For the sake of this argument, let's say that the limit we can observe is ... I dunno, let's say, 75-25.  That would mean the SD of hot hands was 33 percent of the SD of luck, which means the overall SD goes up by around 5.3 percent.  I think we could find that if we looked.  I think.

I may be wrong ... substitute your own number if you prefer.


It might be legitimate for a hot-hand advocate could say to us, "well, you don't know for sure that there's no talent streakiness, because you admit that your methods can't pick it up."

Well, maybe.  But if you make that argument, don't forget to also limit yourself to hot hand effects that are 33 percent of luck.  That's around 14 points (again, that's batting average over 100 AB).

That means only one player in 20 will be more than 28 points off his expected batting average for any given month.  Only one player in 400 will be more than 42 points "hot" or "cold" for the month.

Are you prepared to live with that?  When you find ten players hitting 100 points off their expected for the month of August, you'd have to say, "Well, it's virtually impossible that *any* of them were *that* hot ... that's 7 standard deviations, which never happens.  They may have been a bit hot, but they were mostly lucky."

Seriously, are you prepared to say that?

There's more.  With a 75-25 mix, the correlation between "hot hand" and performance would be a bit over 0.3.  That means, if you find a player hitting 2 SD better than expected, his "hot hand" expectation is +0.6 SDs.  That's around 8 points.

Seriously.  When a career .250 player hits .340 in May, you'd have to be saying, "wow, I bet that player has a hot hand.  I bet in May, he was really a .258 hitter!!!"

My guess is, most "hot hand" enthusiasts wouldn't bite that bullet.  They don't just want "hot hands" to exist, they want them to be a big part of the game.  When they see a player on a hot streak, they want to believe that player is *significantly better*, that he's a force to be reckoned with.  "He's 8 points hot" is just not a very good narrative.

But that's pretty much what it amounts to.  If 75-25 is the right ratio, then only around TEN PERCENT of a player's observed "hotness" would come from a hot hand.  The other 90 percent would still be luck.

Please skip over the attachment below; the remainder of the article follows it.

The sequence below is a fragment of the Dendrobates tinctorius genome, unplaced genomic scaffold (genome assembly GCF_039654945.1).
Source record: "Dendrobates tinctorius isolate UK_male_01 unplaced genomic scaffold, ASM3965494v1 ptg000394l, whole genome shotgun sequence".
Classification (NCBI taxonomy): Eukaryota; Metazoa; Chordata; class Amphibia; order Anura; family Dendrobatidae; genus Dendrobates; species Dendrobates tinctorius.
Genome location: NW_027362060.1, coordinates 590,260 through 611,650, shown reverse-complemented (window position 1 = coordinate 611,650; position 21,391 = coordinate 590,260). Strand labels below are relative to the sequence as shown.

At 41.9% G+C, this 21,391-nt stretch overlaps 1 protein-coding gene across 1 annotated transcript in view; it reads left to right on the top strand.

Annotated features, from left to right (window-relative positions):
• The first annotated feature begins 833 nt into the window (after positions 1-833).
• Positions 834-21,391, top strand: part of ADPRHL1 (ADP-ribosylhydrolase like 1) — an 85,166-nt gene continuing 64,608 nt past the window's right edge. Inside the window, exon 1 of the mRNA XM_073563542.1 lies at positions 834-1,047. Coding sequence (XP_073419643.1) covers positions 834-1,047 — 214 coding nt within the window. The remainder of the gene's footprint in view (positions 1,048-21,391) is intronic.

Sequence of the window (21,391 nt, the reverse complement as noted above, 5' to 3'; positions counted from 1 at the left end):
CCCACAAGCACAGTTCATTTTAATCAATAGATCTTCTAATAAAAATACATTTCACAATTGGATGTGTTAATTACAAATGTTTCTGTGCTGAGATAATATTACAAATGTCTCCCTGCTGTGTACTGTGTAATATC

Now, one assumption in all those calculations is that "hot hands" are random and normally distributed.  Followers of streakiness would probably argue that's not the case.  Intuitively, it would seem that most players are just "themselves" most of the time, but, occasionally, someone will get exceptionally hot and really be 100 points better for a brief period.

For instance, maybe hothandedness manifests itself in outliers.  Maybe 38 out of 40 players are just normal.  But, the 39th player is cold and drops 60 points, while the 40th is hot, and gains those 60 points.   That still works out to the SD of around 14 points that we hypothesized as our limit.

If that's the case, then, the "check the SD method" would still fail to find anything.  

But ... now, we'd have other methods that would actually work.  We could count outliers.  If one player in 40 gains .060 every month, we should see a lot more exceptional months than we would otherwise.  

So, if that's how you think hot hands work, let us know.  Those kinds of hot hands *won't* be invisible.


And even if they exist at that level, it won't tell us much.  

Suppose a player has a month where he actually hits .060 better than normal.  Can you now say, "Ha!  See, that player had a hot hand!"

Nope.  Because, by the model, the chance of a player having a hot hand is 1 in 40.  But, the chance of a player having a +60 point month, just by luck, is, I think, something like 1 in 12.

A quick naive calculation is that, even in this extreme case, there's a 3-in-4 chance the player was just lucky!  (It's probably actually higher than that, if you do the proper calculation.)


So here's what I think we have:

1.  Moderate variations in talent might be impossible to disprove by the standard method.  For monthly "hot hands", that might be .014 points of batting average, as a guess.

2.  If those exist, they will rarely be higher than, say, 30 or 40 points.  So, when a .270 player hits .380 in August, it *can't* all be a hot hand.  It'll still be mostly luck.

3.  If hot hands manifest themselves in outliers, we should have no problem finding them.  The idea that players will regularly get "scorching hot" in talent ... well, I bet we could debunk that pretty easily.

4.  Even if hot hands do exist, unusual performances will be more driven by luck than by performance variations.  There will never be a case where you can look at a hot month, and have good reason to believe it wasn't just luck.

(Hat tip and more discussion: Tango)

Labels: , , ,

Saturday, July 13, 2013

Disputing Hakes/Sauer, part III